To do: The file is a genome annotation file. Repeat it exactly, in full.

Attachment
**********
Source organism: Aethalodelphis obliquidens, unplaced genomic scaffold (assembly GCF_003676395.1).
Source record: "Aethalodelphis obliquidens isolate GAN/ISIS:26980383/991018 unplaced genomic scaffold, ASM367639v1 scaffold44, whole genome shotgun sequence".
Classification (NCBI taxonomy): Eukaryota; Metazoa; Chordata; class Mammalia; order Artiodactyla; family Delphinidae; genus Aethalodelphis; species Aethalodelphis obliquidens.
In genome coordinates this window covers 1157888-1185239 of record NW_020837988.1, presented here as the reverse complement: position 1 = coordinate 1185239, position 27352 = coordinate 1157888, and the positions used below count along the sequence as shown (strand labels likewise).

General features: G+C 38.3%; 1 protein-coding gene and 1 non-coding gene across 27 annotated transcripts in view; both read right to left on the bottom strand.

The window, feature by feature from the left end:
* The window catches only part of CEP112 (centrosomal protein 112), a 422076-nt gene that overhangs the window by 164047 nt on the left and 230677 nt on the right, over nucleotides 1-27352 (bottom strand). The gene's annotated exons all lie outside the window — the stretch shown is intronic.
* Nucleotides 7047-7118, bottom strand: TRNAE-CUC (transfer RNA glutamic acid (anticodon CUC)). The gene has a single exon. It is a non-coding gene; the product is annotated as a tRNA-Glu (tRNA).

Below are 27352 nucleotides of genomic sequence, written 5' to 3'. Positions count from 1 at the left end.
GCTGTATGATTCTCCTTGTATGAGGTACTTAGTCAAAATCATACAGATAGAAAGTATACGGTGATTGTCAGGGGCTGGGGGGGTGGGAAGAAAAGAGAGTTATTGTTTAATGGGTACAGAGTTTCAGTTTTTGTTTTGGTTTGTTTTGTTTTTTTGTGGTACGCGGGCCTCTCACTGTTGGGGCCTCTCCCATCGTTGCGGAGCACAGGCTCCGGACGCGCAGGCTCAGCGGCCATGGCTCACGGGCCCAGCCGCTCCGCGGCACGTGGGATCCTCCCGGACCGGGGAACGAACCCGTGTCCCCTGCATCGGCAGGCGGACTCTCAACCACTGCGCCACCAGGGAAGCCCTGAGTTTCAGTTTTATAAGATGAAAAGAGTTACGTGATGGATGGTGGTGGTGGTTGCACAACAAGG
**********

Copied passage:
Source organism: Aethalodelphis obliquidens, unplaced genomic scaffold (assembly GCF_003676395.1).
Source record: "Aethalodelphis obliquidens isolate GAN/ISIS:26980383/991018 unplaced genomic scaffold, ASM367639v1 scaffold44, whole genome shotgun sequence".
Classification (NCBI taxonomy): Eukaryota; Metazoa; Chordata; class Mammalia; order Artiodactyla; family Delphinidae; genus Aethalodelphis; species Aethalodelphis obliquidens.
In genome coordinates this window covers 1157888-1185239 of record NW_020837988.1, presented here as the reverse complement: position 1 = coordinate 1185239, position 27352 = coordinate 1157888, and the positions used below count along the sequence as shown (strand labels likewise).

General features: G+C 38.3%; 1 protein-coding gene and 1 non-coding gene across 27 annotated transcripts in view; both read right to left on the bottom strand.

The window, feature by feature from the left end:
* The window catches only part of CEP112 (centrosomal protein 112), a 422076-nt gene that overhangs the window by 164047 nt on the left and 230677 nt on the right, over nucleotides 1-27352 (bottom strand). The gene's annotated exons all lie outside the window — the stretch shown is intronic.
* Nucleotides 7047-7118, bottom strand: TRNAE-CUC (transfer RNA glutamic acid (anticodon CUC)). The gene has a single exon. It is a non-coding gene; the product is annotated as a tRNA-Glu (tRNA).

Below are 27352 nucleotides of genomic sequence, written 5' to 3'. Positions count from 1 at the left end.
GCTGTATGATTCTCCTTGTATGAGGTACTTAGTCAAAATCATACAGATAGAAAGTATACGGTGATTGTCAGGGGCTGGGGGGGTGGGAAGAAAAGAGAGTTATTGTTTAATGGGTACAGAGTTTCAGTTTTTGTTTTGGTTTGTTTTGTTTTTTTGTGGTACGCGGGCCTCTCACTGTTGGGGCCTCTCCCATCGTTGCGGAGCACAGGCTCCGGACGCGCAGGCTCAGCGGCCATGGCTCACGGGCCCAGCCGCTCCGCGGCACGTGGGATCCTCCCGGACCGGGGAACGAACCCGTGTCCCCTGCATCGGCAGGCGGACTCTCAACCACTGCGCCACCAGGGAAGCCCTGAGTTTCAGTTTTATAAGATGAAAAGAGTTACGTGATGGATGGTGGTGGTGGTTGCACAACAAGG